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22 AIRPORT ARRESTS CRACK DRUG RING, AGENCIES SAY

Associated Press

SAN JUAN, Puerto Rico - Nine employees of American Airlines have been charged with participating in a smuggling ring that shipped cocaine from Puerto Rico's main airport aboard flights to the U.S. mainland, officials said Tuesday.

The American Airlines workers, a mix of baggage handlers and other members of the ground crew, were part of a ring suspected of sending at least 19,840 pounds of cocaine over the past decade to destinations that include Miami, Orlando and New Jersey, said U.S. Attorney Rosa Emilia Rodriguez.

Agents from the U.S. Drug Enforcement Administration and FBI arrested 22 purported members of the alleged smuggling ring, including most of the agencies' suspects who work at the airport, during raids early Tuesday. The arrests followed a joint investigation dubbed "Operation Heavy Cargo."

Investigators accuse Wilfredo Rodriguez Rosado, 37, of being the ringleader. He surrendered at a federal courthouse Tuesday afternoon, according to his attorney, Luis Rivera. Rodriguez no longer works for the airline and is pleading innocent, Rivera said.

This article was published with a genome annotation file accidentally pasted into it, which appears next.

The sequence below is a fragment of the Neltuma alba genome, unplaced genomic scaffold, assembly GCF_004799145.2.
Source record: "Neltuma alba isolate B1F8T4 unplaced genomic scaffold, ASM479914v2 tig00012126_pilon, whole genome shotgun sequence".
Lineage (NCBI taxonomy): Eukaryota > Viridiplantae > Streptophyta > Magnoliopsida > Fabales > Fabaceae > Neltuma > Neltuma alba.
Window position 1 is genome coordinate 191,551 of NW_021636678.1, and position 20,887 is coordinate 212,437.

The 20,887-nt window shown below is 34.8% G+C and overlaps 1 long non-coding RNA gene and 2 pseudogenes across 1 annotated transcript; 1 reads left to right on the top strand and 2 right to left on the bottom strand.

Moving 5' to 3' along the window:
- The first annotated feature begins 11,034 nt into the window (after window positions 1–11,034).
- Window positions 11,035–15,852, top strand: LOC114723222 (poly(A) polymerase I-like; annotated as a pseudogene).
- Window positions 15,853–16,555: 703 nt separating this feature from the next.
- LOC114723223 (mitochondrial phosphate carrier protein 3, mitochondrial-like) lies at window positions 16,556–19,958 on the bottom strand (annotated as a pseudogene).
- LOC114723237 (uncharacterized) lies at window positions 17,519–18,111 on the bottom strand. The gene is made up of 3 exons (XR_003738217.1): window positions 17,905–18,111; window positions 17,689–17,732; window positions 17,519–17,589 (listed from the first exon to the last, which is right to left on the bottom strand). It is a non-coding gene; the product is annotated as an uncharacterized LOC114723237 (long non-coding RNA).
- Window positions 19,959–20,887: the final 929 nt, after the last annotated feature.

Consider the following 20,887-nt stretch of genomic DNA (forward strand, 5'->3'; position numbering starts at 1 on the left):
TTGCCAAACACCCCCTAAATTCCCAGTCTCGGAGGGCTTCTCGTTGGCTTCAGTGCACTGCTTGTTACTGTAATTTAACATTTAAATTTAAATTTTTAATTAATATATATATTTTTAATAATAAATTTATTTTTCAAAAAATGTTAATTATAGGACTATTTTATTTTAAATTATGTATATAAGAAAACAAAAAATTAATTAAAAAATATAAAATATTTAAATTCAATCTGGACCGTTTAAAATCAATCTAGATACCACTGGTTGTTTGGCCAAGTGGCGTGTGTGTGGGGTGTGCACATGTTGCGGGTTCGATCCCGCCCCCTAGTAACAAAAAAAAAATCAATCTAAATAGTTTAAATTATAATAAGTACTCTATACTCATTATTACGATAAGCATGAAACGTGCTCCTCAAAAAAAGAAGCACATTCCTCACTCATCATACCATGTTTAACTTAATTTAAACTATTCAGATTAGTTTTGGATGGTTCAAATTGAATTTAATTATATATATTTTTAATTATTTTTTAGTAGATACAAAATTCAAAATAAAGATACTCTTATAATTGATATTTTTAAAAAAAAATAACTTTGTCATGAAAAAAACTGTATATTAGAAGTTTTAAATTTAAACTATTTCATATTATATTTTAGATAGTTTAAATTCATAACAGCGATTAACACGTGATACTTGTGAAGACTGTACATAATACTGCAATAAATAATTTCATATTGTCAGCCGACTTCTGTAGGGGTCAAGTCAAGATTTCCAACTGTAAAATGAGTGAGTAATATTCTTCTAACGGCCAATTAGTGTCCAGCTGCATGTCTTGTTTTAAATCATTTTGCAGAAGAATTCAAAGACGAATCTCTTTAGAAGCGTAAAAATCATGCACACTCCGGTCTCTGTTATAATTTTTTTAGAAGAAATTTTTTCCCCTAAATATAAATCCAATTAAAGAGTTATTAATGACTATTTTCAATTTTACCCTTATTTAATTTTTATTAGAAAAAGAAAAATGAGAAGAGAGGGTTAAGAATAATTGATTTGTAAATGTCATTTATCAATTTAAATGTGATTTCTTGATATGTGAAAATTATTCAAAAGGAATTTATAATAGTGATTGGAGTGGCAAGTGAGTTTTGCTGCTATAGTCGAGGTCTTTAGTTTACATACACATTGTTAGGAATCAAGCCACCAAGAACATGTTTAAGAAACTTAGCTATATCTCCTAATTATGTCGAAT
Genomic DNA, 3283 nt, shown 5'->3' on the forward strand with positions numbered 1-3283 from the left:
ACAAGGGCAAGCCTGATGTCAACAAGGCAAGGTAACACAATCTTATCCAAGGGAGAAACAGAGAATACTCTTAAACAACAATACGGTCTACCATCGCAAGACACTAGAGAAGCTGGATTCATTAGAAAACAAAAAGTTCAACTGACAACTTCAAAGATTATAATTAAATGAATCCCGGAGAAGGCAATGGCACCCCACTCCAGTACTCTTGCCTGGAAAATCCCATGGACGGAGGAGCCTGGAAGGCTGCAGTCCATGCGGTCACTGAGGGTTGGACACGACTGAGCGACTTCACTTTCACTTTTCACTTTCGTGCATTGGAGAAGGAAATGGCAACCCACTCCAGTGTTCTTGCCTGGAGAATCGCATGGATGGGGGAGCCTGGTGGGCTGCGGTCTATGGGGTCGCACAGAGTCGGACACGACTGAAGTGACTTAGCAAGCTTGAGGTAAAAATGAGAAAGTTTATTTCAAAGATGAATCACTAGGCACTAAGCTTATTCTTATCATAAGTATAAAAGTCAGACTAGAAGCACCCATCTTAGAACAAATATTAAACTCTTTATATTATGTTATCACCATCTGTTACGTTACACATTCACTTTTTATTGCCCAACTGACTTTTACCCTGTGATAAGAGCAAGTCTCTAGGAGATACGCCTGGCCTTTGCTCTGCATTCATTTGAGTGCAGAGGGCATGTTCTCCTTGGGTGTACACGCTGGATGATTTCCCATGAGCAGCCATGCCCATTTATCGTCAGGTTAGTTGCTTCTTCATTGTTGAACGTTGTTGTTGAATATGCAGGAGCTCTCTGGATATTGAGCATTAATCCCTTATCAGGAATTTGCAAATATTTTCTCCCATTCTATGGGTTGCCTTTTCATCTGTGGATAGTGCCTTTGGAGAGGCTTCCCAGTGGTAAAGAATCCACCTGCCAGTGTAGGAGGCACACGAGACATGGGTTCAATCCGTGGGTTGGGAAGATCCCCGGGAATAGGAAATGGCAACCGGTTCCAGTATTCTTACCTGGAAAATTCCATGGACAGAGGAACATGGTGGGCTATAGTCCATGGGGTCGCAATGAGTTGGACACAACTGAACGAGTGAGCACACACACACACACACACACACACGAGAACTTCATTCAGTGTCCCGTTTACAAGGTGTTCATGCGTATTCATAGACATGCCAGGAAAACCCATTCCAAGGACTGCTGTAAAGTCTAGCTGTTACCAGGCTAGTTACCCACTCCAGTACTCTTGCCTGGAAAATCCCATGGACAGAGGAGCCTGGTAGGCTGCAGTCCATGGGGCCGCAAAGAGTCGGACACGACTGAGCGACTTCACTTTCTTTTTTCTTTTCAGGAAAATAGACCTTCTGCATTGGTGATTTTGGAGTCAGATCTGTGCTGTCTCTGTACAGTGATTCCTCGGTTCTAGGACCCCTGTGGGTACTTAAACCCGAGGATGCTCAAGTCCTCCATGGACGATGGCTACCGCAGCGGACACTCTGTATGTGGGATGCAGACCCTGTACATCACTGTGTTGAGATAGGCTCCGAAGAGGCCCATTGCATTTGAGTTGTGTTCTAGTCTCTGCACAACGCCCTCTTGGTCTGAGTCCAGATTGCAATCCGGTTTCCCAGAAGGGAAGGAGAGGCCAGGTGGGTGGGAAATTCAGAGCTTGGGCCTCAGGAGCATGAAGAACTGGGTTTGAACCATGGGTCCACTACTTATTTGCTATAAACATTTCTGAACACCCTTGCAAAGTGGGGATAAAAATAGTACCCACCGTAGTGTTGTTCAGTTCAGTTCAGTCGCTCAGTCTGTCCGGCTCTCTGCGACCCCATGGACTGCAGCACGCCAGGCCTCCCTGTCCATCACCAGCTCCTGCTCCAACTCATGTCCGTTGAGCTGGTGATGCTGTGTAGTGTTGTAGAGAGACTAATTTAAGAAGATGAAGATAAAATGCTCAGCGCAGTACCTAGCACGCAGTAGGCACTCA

As a part-time American Airlines cargo employee, Rodriguez is accused of recruiting others to help pack suitcases with cocaine and deliver them to the airport on loaded airline cargo containers. A member of the drug ring would then pick up the suitcases at mainland airports, according to the indictment.

The defendants, who were arrested in cities near San Juan and in Miami, face charges including conspiracy and aiding and abetting one another with intent to distribute cocaine. Authorities say they smuggled out cocaine worth more than $19 million. If convicted, they face fines and up to life in prison.

As a U.S. territory, Puerto Rico is a favored trans-shipment point for South American cocaine and heroin because once the drugs reach the Caribbean island, they do not have to pass through customs on the way to the U.S. market.

The alleged drug ring operated on a freelance basis and contracted services to several drug traffickers, according to Javier Pena, the special agent in charge of the DEA in Puerto Rico.

"They lent themselves out to other organizations," Pena said. "They were available to anyone."

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